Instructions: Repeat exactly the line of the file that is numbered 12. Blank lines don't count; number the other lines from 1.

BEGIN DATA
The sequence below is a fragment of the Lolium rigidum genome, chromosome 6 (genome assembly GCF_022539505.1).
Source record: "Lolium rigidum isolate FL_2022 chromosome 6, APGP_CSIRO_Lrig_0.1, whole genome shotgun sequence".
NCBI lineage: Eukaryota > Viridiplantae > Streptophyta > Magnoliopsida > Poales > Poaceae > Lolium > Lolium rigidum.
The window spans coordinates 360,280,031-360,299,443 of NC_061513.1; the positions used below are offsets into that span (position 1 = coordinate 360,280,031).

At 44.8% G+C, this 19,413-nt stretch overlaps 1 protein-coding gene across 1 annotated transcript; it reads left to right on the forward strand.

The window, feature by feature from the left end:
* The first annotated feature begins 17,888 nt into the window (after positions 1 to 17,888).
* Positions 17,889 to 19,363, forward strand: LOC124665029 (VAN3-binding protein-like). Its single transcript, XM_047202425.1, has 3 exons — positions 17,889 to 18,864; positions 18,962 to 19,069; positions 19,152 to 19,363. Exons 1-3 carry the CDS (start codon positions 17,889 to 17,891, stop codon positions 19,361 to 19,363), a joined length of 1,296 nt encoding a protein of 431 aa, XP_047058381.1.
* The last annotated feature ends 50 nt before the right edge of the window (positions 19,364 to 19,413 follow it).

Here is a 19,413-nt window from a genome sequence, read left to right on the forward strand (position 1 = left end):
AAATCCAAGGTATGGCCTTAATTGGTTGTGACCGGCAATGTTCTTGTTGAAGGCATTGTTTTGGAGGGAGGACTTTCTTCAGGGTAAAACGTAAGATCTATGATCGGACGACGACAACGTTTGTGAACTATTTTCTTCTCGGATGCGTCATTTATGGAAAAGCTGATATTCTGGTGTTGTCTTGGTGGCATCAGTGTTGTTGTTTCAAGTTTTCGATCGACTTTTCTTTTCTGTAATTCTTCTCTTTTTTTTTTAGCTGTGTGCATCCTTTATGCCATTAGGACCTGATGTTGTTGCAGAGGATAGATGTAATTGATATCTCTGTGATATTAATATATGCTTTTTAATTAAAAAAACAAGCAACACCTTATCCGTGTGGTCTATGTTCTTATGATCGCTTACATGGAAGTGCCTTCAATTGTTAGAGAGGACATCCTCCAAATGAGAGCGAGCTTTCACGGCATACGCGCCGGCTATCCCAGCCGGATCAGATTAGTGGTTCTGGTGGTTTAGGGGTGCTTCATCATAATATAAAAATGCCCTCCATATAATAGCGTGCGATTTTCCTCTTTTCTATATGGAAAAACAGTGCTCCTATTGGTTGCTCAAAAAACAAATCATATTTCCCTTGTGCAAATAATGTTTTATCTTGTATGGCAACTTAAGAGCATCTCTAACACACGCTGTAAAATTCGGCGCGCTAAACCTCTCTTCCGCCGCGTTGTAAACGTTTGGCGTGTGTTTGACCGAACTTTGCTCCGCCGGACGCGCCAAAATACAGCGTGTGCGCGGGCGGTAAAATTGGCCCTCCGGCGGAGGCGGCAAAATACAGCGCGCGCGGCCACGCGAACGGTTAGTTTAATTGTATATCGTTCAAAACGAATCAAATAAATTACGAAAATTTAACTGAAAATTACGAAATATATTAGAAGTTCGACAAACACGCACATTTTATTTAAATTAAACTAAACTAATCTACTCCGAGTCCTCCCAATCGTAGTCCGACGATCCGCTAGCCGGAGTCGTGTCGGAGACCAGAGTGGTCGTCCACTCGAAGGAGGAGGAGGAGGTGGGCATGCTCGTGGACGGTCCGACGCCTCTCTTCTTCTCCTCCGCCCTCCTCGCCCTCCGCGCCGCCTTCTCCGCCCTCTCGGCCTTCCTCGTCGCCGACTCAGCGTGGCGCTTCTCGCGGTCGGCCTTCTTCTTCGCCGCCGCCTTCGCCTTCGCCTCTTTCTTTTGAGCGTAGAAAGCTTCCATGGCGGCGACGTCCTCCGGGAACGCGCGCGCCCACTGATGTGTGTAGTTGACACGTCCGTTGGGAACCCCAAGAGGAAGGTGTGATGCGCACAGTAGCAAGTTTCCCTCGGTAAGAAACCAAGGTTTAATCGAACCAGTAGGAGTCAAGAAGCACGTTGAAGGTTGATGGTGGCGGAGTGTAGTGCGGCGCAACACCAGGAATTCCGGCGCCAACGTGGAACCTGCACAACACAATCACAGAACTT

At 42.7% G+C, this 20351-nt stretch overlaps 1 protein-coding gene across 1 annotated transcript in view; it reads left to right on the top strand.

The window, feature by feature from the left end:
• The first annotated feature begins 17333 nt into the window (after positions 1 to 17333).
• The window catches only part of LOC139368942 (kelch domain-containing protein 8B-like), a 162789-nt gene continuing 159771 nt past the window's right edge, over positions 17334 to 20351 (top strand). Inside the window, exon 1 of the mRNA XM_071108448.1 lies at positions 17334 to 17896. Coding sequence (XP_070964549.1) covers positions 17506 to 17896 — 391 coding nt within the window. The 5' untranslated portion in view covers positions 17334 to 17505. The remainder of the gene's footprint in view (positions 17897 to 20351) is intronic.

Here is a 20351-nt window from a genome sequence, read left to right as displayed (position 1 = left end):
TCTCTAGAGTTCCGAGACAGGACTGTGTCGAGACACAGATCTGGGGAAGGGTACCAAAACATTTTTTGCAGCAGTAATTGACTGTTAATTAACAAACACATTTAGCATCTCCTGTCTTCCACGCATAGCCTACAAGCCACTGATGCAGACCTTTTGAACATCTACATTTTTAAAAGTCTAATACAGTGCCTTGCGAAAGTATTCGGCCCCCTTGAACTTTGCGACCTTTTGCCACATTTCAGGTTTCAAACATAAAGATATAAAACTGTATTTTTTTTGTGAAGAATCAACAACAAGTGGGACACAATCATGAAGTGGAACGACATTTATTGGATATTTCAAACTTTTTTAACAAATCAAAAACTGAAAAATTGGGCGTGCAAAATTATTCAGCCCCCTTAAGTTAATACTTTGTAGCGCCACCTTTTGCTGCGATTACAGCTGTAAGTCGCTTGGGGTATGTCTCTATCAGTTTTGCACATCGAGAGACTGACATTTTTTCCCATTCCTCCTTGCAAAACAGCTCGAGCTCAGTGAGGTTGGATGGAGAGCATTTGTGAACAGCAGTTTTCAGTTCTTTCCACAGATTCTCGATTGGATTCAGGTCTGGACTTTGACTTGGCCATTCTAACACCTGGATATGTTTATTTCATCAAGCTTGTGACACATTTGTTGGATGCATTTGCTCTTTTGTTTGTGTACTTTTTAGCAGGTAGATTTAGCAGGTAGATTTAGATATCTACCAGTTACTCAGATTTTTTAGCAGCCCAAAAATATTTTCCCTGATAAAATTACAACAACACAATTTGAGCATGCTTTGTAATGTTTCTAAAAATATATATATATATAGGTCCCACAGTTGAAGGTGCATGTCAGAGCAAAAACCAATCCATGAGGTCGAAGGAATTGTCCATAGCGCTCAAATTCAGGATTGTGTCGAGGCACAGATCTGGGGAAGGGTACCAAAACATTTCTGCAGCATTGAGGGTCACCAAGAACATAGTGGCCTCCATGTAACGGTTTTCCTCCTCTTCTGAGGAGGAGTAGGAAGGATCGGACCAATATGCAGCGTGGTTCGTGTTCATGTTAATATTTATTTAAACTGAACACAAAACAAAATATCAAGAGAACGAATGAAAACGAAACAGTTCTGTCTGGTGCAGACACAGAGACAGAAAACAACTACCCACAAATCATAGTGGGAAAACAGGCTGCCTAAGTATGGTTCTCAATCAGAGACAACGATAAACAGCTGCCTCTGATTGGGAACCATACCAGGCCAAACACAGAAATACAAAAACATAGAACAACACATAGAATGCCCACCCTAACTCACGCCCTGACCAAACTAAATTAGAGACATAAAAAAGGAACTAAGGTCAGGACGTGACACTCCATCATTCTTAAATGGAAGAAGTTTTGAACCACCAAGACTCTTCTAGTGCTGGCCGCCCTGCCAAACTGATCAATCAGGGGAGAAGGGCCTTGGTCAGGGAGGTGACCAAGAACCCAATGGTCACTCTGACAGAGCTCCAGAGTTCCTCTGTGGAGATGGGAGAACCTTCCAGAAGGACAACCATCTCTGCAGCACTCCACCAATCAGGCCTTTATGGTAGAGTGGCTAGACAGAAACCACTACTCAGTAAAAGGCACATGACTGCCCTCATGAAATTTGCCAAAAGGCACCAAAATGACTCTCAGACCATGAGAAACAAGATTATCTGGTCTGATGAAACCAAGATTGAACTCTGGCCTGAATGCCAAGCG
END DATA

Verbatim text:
At 42.7% G+C, this 20351-nt stretch overlaps 1 protein-coding gene across 1 annotated transcript in view; it reads left to right on the top strand.